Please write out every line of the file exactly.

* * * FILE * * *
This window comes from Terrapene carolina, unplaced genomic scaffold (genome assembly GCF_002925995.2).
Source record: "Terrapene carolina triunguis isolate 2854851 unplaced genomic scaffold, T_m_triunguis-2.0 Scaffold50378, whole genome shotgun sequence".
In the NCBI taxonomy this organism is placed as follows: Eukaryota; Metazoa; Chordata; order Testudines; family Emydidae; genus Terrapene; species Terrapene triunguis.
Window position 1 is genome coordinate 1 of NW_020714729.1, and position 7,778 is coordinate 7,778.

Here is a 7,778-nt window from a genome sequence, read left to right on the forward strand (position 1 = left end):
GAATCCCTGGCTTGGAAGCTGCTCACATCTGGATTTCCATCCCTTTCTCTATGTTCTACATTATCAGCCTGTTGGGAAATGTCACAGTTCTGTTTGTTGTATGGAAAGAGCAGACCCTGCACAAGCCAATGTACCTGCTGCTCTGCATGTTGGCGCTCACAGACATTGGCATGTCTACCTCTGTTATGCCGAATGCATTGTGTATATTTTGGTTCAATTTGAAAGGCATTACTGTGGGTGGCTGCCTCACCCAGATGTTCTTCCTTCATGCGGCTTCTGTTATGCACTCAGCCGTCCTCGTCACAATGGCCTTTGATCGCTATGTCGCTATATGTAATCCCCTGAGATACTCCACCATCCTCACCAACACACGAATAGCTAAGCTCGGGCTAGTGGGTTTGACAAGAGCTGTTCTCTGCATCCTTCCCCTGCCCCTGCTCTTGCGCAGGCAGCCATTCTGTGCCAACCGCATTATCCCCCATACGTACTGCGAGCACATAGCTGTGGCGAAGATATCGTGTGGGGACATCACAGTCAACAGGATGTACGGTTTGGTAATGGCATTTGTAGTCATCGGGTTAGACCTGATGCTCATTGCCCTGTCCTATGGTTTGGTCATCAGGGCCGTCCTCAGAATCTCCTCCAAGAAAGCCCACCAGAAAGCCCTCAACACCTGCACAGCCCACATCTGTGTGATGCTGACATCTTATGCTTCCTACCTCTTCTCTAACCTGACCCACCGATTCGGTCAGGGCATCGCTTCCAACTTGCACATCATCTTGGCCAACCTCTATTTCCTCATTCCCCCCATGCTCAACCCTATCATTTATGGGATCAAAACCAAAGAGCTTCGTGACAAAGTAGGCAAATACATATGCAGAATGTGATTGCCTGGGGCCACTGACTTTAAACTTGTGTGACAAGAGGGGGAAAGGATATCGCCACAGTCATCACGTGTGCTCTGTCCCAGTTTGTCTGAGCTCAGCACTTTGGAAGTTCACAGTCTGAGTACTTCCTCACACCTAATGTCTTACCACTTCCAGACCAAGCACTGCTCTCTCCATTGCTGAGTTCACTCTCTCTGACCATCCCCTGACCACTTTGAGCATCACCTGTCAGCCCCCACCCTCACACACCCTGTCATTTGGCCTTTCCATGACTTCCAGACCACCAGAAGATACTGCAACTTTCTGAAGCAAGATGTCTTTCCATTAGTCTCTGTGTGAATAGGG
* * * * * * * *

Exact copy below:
This window comes from Terrapene carolina, unplaced genomic scaffold (genome assembly GCF_002925995.2).
Source record: "Terrapene carolina triunguis isolate 2854851 unplaced genomic scaffold, T_m_triunguis-2.0 Scaffold50378, whole genome shotgun sequence".
In the NCBI taxonomy this organism is placed as follows: Eukaryota; Metazoa; Chordata; order Testudines; family Emydidae; genus Terrapene; species Terrapene triunguis.
Window position 1 is genome coordinate 1 of NW_020714729.1, and position 7,778 is coordinate 7,778.

Here is a 7,778-nt window from a genome sequence, read left to right on the forward strand (position 1 = left end):
GAATCCCTGGCTTGGAAGCTGCTCACATCTGGATTTCCATCCCTTTCTCTATGTTCTACATTATCAGCCTGTTGGGAAATGTCACAGTTCTGTTTGTTGTATGGAAAGAGCAGACCCTGCACAAGCCAATGTACCTGCTGCTCTGCATGTTGGCGCTCACAGACATTGGCATGTCTACCTCTGTTATGCCGAATGCATTGTGTATATTTTGGTTCAATTTGAAAGGCATTACTGTGGGTGGCTGCCTCACCCAGATGTTCTTCCTTCATGCGGCTTCTGTTATGCACTCAGCCGTCCTCGTCACAATGGCCTTTGATCGCTATGTCGCTATATGTAATCCCCTGAGATACTCCACCATCCTCACCAACACACGAATAGCTAAGCTCGGGCTAGTGGGTTTGACAAGAGCTGTTCTCTGCATCCTTCCCCTGCCCCTGCTCTTGCGCAGGCAGCCATTCTGTGCCAACCGCATTATCCCCCATACGTACTGCGAGCACATAGCTGTGGCGAAGATATCGTGTGGGGACATCACAGTCAACAGGATGTACGGTTTGGTAATGGCATTTGTAGTCATCGGGTTAGACCTGATGCTCATTGCCCTGTCCTATGGTTTGGTCATCAGGGCCGTCCTCAGAATCTCCTCCAAGAAAGCCCACCAGAAAGCCCTCAACACCTGCACAGCCCACATCTGTGTGATGCTGACATCTTATGCTTCCTACCTCTTCTCTAACCTGACCCACCGATTCGGTCAGGGCATCGCTTCCAACTTGCACATCATCTTGGCCAACCTCTATTTCCTCATTCCCCCCATGCTCAACCCTATCATTTATGGGATCAAAACCAAAGAGCTTCGTGACAAAGTAGGCAAATACATATGCAGAATGTGATTGCCTGGGGCCACTGACTTTAAACTTGTGTGACAAGAGGGGGAAAGGATATCGCCACAGTCATCACGTGTGCTCTGTCCCAGTTTGTCTGAGCTCAGCACTTTGGAAGTTCACAGTCTGAGTACTTCCTCACACCTAATGTCTTACCACTTCCAGACCAAGCACTGCTCTCTCCATTGCTGAGTTCACTCTCTCTGACCATCCCCTGACCACTTTGAGCATCACCTGTCAGCCCCCACCCTCACACACCCTGTCATTTGGCCTTTCCATGACTTCCAGACCACCAGAAGATACTGCAACTTTCTGAAGCAAGATGTCTTTCCATTAGTCTCTGTGTGAATAGGG